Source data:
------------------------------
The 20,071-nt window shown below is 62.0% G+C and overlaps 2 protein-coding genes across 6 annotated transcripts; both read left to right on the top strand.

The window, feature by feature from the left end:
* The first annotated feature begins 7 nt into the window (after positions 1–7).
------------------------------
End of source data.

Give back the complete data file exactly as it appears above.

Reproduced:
The 20,071-nt window shown below is 62.0% G+C and overlaps 2 protein-coding genes across 6 annotated transcripts; both read left to right on the top strand.

The window, feature by feature from the left end:
* The first annotated feature begins 7 nt into the window (after positions 1–7).